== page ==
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World - Europe

Clinton orders reinforcements to Macedonia

Soldier through broken glass
More Marines have been dispatched to protect U.S. embassy in Macedonia
Belgrade area targeted in fourth day of NATO strikes

War Powers Act invoked

March 27, 1999
Web posted at: 5:31 a.m. EST (1031 GMT)

WASHINGTON (CNN) -- President Clinton has dispatched 100 "combat equipped" Marines to help protect the besieged U.S. embassy in Macedonia.

His order came after the embassy was attacked by an angry mob of Serb supporters demonstrating outside the mission Thursday in the wake of U.S.-led NATO airstrikes.

Clinton's dispatch of the troops was advised in a letter to Congress on Friday formalizing his earlier order of U.S. troops into military combat. The letter is required under the U.S. War Powers Act.

In explaining his action, Clinton said, "The Kosovo region is a tinderbox that could ignite a wider European war with dangerous consequences to the United States."

"Sound military planning may also call for sending a limited number of additional U.S. military personnel to Macedonia in support of ongoing operations,'' his letter conceded.

The Marines will join 350 U.S. troops already on the ground in Macedonia as part of a NATO force that would help enforce any peace agreement brokered for Kosovo.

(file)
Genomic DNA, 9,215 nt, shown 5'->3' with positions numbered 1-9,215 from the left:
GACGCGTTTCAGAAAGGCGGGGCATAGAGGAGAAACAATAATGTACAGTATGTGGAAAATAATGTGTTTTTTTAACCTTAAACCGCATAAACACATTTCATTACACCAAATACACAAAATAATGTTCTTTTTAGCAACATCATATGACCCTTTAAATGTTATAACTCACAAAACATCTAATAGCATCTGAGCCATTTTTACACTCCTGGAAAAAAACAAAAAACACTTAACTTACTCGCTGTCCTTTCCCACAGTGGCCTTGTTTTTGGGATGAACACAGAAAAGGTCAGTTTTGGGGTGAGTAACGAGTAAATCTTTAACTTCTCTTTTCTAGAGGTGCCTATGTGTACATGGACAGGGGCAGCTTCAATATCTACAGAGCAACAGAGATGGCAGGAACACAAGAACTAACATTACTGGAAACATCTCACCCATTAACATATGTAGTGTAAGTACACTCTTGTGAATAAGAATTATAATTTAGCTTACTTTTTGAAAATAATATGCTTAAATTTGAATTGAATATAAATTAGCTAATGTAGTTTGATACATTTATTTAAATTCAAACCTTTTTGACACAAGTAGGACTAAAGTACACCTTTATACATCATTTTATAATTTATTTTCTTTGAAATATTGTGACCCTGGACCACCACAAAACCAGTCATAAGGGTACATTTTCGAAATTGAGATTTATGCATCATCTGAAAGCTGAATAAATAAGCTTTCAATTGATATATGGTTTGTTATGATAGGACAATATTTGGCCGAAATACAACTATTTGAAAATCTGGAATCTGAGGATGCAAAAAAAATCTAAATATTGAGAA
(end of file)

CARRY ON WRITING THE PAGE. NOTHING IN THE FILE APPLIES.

CNN's Matthew Chance in Skopje reported a strong security operation under way in the Macedonian capital Saturday involving patrols of heavily armed police.

He said the U.S. embassy in the city had also authorized its non-essential staff to leave Macedonia.

Demonstrations against the NATO strikes have hit several European capitals since hostilities broke out Wednesday.

The biggest demonstrations have been in Greece. On Friday, thousands of protesters, some waving Greek and Yugoslav flags, surrounded the U.S. embassy in Athens. Many carried Orthodox Christian religious icons -- signifying the shared faith of the two nations.

Protests were expected to resume Saturday in Athens.

In Toronto, home to Canada's largest population of people of Serbian descent, members of the local Serb community have vowed to protest every night in front of the U.S. consulate as long as the NATO airstrikes continue.

On Friday there were also protests in Macedonia, Cyprus and in the Serb-controlled portion of Bosnia, where a British diplomatic outpost was destroyed by fire.

Correspondent Matthew Chance contributed to this report.

Pentagon: 'We have made progress'
March 26, 1999
Greeks angered by NATO strikes clash with riot police
March 26, 1999
Security Council rejects Russian call to halt bombing
March 26, 1999
Russia expels NATO staff; Greece calls for bombing halt
March 26, 1999
Serb attacks reported on Kosovo villages
March 26, 1999
NATO: Yugo ground troops may be targeted
March 26, 1999
Poll: Americans split on NATO airstrikes
March 25, 1999

Kosovo from space (September 1997)
Independent Yugoslav radio station B92
Federal Republic of Yugoslavia - Facts
Kosova Crisis Center
NATO Official Homepage
Kosovo and Metohia
U.S. Navy
  • Photo of missile firing Wednesday
Kosova Liberation Peace Movement
The Institute for War & Peace Reporting (IWPR)
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